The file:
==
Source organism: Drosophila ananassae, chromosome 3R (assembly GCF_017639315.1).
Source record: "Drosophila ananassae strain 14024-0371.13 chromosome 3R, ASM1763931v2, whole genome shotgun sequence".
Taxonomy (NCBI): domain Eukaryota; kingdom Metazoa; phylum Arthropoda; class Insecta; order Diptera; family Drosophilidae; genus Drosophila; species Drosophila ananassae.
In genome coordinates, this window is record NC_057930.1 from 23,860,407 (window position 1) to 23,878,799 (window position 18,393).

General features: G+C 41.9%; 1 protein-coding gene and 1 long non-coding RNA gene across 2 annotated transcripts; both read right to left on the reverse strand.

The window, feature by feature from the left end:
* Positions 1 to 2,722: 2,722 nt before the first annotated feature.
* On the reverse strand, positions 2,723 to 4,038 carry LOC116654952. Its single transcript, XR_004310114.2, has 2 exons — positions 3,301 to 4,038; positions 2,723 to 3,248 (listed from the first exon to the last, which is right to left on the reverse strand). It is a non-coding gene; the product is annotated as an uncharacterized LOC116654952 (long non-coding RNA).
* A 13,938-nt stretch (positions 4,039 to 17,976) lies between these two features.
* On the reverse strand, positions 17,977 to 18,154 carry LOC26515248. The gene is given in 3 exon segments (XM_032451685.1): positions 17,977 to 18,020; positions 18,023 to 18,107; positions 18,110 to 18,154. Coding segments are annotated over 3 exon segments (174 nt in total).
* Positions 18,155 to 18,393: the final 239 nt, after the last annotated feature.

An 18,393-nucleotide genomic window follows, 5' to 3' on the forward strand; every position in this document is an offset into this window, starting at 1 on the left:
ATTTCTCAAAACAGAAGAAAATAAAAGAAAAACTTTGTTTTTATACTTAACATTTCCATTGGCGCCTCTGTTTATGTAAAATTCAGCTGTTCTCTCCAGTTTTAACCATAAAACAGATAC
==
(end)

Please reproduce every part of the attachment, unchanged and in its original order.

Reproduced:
Source organism: Drosophila ananassae, chromosome 3R (assembly GCF_017639315.1).
Source record: "Drosophila ananassae strain 14024-0371.13 chromosome 3R, ASM1763931v2, whole genome shotgun sequence".
Taxonomy (NCBI): domain Eukaryota; kingdom Metazoa; phylum Arthropoda; class Insecta; order Diptera; family Drosophilidae; genus Drosophila; species Drosophila ananassae.
In genome coordinates, this window is record NC_057930.1 from 23,860,407 (window position 1) to 23,878,799 (window position 18,393).

General features: G+C 41.9%; 1 protein-coding gene and 1 long non-coding RNA gene across 2 annotated transcripts; both read right to left on the reverse strand.

The window, feature by feature from the left end:
* Positions 1 to 2,722: 2,722 nt before the first annotated feature.
* On the reverse strand, positions 2,723 to 4,038 carry LOC116654952. Its single transcript, XR_004310114.2, has 2 exons — positions 3,301 to 4,038; positions 2,723 to 3,248 (listed from the first exon to the last, which is right to left on the reverse strand). It is a non-coding gene; the product is annotated as an uncharacterized LOC116654952 (long non-coding RNA).
* A 13,938-nt stretch (positions 4,039 to 17,976) lies between these two features.
* On the reverse strand, positions 17,977 to 18,154 carry LOC26515248. The gene is given in 3 exon segments (XM_032451685.1): positions 17,977 to 18,020; positions 18,023 to 18,107; positions 18,110 to 18,154. Coding segments are annotated over 3 exon segments (174 nt in total).
* Positions 18,155 to 18,393: the final 239 nt, after the last annotated feature.

An 18,393-nucleotide genomic window follows, 5' to 3' on the forward strand; every position in this document is an offset into this window, starting at 1 on the left:
ATTTCTCAAAACAGAAGAAAATAAAAGAAAAACTTTGTTTTTATACTTAACATTTCCATTGGCGCCTCTGTTTATGTAAAATTCAGCTGTTCTCTCCAGTTTTAACCATAAAACAGATAC